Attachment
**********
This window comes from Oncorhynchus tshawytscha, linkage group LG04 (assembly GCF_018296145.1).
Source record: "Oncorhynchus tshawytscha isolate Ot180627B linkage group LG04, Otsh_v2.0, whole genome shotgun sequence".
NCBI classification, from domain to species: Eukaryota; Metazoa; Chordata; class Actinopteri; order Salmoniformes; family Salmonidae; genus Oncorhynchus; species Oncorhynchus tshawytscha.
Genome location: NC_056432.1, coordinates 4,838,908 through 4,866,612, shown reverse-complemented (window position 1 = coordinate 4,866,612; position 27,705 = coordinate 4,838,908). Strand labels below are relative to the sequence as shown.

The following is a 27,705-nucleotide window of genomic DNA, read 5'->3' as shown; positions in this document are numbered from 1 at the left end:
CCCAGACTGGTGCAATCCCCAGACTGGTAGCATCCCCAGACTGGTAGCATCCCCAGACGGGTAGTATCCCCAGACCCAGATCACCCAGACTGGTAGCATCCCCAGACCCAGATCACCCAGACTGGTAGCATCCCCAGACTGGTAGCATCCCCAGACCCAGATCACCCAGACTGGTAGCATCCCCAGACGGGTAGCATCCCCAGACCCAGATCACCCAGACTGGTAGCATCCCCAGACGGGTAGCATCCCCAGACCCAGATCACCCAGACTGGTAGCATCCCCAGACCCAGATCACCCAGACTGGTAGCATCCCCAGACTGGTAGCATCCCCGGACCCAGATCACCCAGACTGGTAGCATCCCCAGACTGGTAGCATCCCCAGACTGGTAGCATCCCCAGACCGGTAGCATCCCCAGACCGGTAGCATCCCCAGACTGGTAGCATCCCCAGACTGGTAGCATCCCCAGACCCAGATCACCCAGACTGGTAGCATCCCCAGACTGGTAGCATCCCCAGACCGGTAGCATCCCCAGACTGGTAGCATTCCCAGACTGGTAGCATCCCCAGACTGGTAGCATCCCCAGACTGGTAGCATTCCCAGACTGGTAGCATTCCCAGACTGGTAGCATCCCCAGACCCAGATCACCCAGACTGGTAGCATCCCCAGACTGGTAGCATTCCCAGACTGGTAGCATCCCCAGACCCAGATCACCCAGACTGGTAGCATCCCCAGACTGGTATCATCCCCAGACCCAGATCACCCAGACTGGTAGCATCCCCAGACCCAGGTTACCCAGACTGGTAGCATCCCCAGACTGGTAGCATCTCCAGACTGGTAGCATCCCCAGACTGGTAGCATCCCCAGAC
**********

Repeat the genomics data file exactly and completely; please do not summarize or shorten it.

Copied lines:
This window comes from Oncorhynchus tshawytscha, linkage group LG04 (assembly GCF_018296145.1).
Source record: "Oncorhynchus tshawytscha isolate Ot180627B linkage group LG04, Otsh_v2.0, whole genome shotgun sequence".
NCBI classification, from domain to species: Eukaryota; Metazoa; Chordata; class Actinopteri; order Salmoniformes; family Salmonidae; genus Oncorhynchus; species Oncorhynchus tshawytscha.
Genome location: NC_056432.1, coordinates 4,838,908 through 4,866,612, shown reverse-complemented (window position 1 = coordinate 4,866,612; position 27,705 = coordinate 4,838,908). Strand labels below are relative to the sequence as shown.

The following is a 27,705-nucleotide window of genomic DNA, read 5'->3' as shown; positions in this document are numbered from 1 at the left end:
CCCAGACTGGTGCAATCCCCAGACTGGTAGCATCCCCAGACTGGTAGCATCCCCAGACGGGTAGTATCCCCAGACCCAGATCACCCAGACTGGTAGCATCCCCAGACCCAGATCACCCAGACTGGTAGCATCCCCAGACTGGTAGCATCCCCAGACCCAGATCACCCAGACTGGTAGCATCCCCAGACGGGTAGCATCCCCAGACCCAGATCACCCAGACTGGTAGCATCCCCAGACGGGTAGCATCCCCAGACCCAGATCACCCAGACTGGTAGCATCCCCAGACCCAGATCACCCAGACTGGTAGCATCCCCAGACTGGTAGCATCCCCGGACCCAGATCACCCAGACTGGTAGCATCCCCAGACTGGTAGCATCCCCAGACTGGTAGCATCCCCAGACCGGTAGCATCCCCAGACCGGTAGCATCCCCAGACTGGTAGCATCCCCAGACTGGTAGCATCCCCAGACCCAGATCACCCAGACTGGTAGCATCCCCAGACTGGTAGCATCCCCAGACCGGTAGCATCCCCAGACTGGTAGCATTCCCAGACTGGTAGCATCCCCAGACTGGTAGCATCCCCAGACTGGTAGCATTCCCAGACTGGTAGCATTCCCAGACTGGTAGCATCCCCAGACCCAGATCACCCAGACTGGTAGCATCCCCAGACTGGTAGCATTCCCAGACTGGTAGCATCCCCAGACCCAGATCACCCAGACTGGTAGCATCCCCAGACTGGTATCATCCCCAGACCCAGATCACCCAGACTGGTAGCATCCCCAGACCCAGGTTACCCAGACTGGTAGCATCCCCAGACTGGTAGCATCTCCAGACTGGTAGCATCCCCAGACTGGTAGCATCCCCAGAC